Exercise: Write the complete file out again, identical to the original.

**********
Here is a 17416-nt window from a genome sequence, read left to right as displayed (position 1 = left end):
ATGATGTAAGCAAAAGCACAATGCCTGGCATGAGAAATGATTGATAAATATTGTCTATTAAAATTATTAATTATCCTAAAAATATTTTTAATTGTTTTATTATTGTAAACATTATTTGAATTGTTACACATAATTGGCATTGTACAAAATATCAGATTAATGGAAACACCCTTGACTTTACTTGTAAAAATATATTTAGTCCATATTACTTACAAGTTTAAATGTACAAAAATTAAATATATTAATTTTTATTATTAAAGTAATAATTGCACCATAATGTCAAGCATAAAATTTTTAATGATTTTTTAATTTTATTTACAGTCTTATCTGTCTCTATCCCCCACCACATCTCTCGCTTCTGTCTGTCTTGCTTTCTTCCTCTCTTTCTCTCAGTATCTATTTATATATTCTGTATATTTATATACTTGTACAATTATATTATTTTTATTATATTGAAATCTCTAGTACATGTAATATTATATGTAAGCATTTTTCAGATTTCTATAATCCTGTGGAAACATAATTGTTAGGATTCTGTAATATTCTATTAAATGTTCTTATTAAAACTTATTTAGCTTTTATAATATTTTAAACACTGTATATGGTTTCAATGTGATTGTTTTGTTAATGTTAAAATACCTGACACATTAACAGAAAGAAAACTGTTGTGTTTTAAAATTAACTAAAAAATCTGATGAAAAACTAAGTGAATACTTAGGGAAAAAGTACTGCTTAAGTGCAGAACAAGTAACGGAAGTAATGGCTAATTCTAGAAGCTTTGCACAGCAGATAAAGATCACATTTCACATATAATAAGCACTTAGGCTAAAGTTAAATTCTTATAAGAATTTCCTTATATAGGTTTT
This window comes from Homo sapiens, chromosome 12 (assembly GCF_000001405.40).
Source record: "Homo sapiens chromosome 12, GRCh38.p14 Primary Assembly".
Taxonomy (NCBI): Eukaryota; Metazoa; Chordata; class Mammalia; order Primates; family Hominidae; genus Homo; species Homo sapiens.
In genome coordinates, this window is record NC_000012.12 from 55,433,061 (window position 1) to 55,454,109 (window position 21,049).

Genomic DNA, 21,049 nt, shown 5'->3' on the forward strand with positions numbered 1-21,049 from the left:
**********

Here is a 17416-nt window from a genome sequence, read left to right as displayed (position 1 = left end):
ATGATGTAAGCAAAAGCACAATGCCTGGCATGAGAAATGATTGATAAATATTGTCTATTAAAATTATTAATTATCCTAAAAATATTTTTAATTGTTTTATTATTGTAAACATTATTTGAATTGTTACACATAATTGGCATTGTACAAAATATCAGATTAATGGAAACACCCTTGACTTTACTTGTAAAAATATATTTAGTCCATATTACTTACAAGTTTAAATGTACAAAAATTAAATATATTAATTTTTATTATTAAAGTAATAATTGCACCATAATGTCAAGCATAAAATTTTTAATGATTTTTTAATTTTATTTACAGTCTTATCTGTCTCTATCCCCCACCACATCTCTCGCTTCTGTCTGTCTTGCTTTCTTCCTCTCTTTCTCTCAGTATCTATTTATATATTCTGTATATTTATATACTTGTACAATTATATTATTTTTATTATATTGAAATCTCTAGTACATGTAATATTATATGTAAGCATTTTTCAGATTTCTATAATCCTGTGGAAACATAATTGTTAGGATTCTGTAATATTCTATTAAATGTTCTTATTAAAACTTATTTAGCTTTTATAATATTTTAAACACTGTATATGGTTTCAATGTGATTGTTTTGTTAATGTTAAAATACCTGACACATTAACAGAAAGAAAACTGTTGTGTTTTAAAATTAACTAAAAAATCTGATGAAAAACTAAGTGAATACTTAGGGAAAAAGTACTGCTTAAGTGCAGAACAAGTAACGGAAGTAATGGCTAATTCTAGAAGCTTTGCACAGCAGATAAAGATCACATTTCACATATAATAAGCACTTAGGCTAAAGTTAAATTCTTATAAGAATTTCCTTATATAGGTTTT
This window comes from Homo sapiens, chromosome 12 (assembly GCF_000001405.40).
Source record: "Homo sapiens chromosome 12, GRCh38.p14 Primary Assembly".
Taxonomy (NCBI): Eukaryota; Metazoa; Chordata; class Mammalia; order Primates; family Hominidae; genus Homo; species Homo sapiens.
In genome coordinates, this window is record NC_000012.12 from 55,433,061 (window position 1) to 55,454,109 (window position 21,049).

Genomic DNA, 21,049 nt, shown 5'->3' on the forward strand with positions numbered 1-21,049 from the left: